As many of you know, my daughter Mindy was recently married. It turned out to be a gorgeous Seattle summer day. After the wedding, I piled in the car my other daughter Kelli and her friend Gina to head from the church to the reception at a downtown hotel. As we hit the overpass to take a left on to the freeway, we were greeted with bad news. The traffic.
Saturdays in Seattle during the summer months can often cause congestion on the freeways. Today was due to be a higher with a concert at Century Link Field. We didn’t expect a parking lot.
As I merged into the left-had turn lane, Kelli exclaimed that she knew a back way to get to the hotel faster. She had her mobile phone GPS poised in hand and was adamant that we could get to our destination twice as fast. I took her information and quickly went into decision mode. I had about 5 seconds…I asked her one last time, “Are you sure?” she confidently said “Yes!” I made the quick turn out of my lane and down the road I was on to execute Kelli’s plan.
We then hit traffic…again. My initial response was , “great (dripping with sarcasm).” Kelli said to relax; that this was the only bad spot and it would open up. She was right. In the end, her calculations were spot on and we got their in a 200% faster time.
Here’s the moral to the story…
You make “traffic decisions” in your business almost daily. Some are more critical than others, but the process doesn’t change.
- Quickly identify the problem. Sometimes this easy (like visually seeing bad traffic), and sometimes it’s not (cash flow problems). Assess “how bad is it?” Sometimes we make a mountain out of a mole hill and sometimes it’s significant. Make a quick call.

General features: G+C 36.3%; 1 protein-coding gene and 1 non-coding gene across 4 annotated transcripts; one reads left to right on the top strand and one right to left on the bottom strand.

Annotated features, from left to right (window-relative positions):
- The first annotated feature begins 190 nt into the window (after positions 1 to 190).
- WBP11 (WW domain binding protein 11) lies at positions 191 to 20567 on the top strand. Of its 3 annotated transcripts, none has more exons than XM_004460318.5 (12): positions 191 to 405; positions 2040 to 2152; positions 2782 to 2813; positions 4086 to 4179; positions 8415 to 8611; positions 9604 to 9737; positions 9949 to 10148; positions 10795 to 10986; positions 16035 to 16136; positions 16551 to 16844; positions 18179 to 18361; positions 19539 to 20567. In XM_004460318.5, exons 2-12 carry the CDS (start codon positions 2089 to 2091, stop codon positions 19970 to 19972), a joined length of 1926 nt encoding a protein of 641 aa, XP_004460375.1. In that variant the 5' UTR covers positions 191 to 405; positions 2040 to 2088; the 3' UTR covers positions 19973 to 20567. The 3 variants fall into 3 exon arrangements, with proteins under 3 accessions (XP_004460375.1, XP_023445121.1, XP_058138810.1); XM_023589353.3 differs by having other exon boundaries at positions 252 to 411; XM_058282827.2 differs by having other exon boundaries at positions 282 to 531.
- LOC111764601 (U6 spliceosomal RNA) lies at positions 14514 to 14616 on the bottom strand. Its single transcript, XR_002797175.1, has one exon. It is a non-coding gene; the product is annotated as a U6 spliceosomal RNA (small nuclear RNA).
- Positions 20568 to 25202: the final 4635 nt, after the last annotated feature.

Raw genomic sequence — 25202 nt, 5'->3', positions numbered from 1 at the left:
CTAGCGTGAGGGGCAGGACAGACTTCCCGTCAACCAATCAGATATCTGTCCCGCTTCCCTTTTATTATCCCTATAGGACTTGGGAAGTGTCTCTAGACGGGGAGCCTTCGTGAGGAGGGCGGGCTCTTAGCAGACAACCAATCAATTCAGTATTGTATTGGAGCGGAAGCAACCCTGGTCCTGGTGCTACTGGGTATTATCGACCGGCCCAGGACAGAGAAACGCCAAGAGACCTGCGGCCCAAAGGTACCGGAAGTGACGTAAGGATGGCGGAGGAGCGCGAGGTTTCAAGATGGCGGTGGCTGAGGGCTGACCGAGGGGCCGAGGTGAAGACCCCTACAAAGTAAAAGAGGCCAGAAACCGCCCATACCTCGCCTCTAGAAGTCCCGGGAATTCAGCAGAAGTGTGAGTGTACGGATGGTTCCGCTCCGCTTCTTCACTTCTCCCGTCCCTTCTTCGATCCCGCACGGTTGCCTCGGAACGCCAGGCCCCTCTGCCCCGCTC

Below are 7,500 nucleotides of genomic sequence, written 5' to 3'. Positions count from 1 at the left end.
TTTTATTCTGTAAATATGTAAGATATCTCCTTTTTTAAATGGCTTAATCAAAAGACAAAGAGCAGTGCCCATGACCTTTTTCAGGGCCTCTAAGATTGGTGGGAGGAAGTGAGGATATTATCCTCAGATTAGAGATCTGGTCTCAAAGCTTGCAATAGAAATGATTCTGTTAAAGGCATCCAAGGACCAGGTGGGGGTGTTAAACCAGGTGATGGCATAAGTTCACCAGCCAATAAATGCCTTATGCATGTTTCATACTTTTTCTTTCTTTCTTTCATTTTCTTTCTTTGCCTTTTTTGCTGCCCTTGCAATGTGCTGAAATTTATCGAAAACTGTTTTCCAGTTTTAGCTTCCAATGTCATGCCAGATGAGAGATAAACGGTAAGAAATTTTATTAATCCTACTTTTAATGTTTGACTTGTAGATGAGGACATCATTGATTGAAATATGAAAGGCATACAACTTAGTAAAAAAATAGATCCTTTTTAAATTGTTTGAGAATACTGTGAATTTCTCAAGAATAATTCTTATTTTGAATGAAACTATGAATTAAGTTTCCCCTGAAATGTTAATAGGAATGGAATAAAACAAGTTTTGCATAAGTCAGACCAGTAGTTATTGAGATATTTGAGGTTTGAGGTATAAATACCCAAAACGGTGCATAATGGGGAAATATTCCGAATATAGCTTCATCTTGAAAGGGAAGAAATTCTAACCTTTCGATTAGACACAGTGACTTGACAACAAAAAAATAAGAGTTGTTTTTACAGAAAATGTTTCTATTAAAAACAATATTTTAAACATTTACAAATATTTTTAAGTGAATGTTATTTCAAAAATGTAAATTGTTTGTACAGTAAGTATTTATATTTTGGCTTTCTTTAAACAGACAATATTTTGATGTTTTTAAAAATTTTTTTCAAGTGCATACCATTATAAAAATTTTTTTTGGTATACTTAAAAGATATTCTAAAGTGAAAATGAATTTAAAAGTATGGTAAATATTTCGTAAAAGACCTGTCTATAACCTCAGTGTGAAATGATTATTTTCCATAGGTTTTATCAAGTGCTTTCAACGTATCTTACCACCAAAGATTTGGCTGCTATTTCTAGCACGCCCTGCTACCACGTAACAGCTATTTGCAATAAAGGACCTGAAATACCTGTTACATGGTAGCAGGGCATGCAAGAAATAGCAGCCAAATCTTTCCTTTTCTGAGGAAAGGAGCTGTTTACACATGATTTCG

- Get input from your leadership team. Kelli volunteered hers – do you have leaders that will do the same in a tight spot or do they wait for you? Kelli’s idea was hatched by her knowledge of the area and virtual traffic report. Where do you get your information, is it credible, and is it fast?
- Rapidly consider your options. Emphasis on rapidly. I took about three seconds. You may have five minutes or an hour; regardless smart people make fast decisions. Don’t over think, over complicate, or call for committee meeting. Do your own quick cost-benefit in your head. Ask one last time for input if you must – like I did with Kelli – and then…
- Commit to a course of action. Time means everything in business today. Speed is king, so your decision-making must also be mercurial. I’m not saying to be reckless; just to trust your gut and your information and go.
- Be patient. I almost considered turning around when I hit traffic again. Kelli encouraged me to be patient and she was right. Your decision may not yield immediate results, but be patient becasue it more than likely will.
- Be nimble. You may need to make small revisions along the way. Commit, but be willing to be flexible.
While my decision in traffic may seem to trifle compared to other weighty business matters, it was very important to us at the time. That’s the thing about being resilient; your challenges are important to you and require decisions. Learn how to react quickly and decisively and double your own results by doing so.
At the light, take that next right and step on it!
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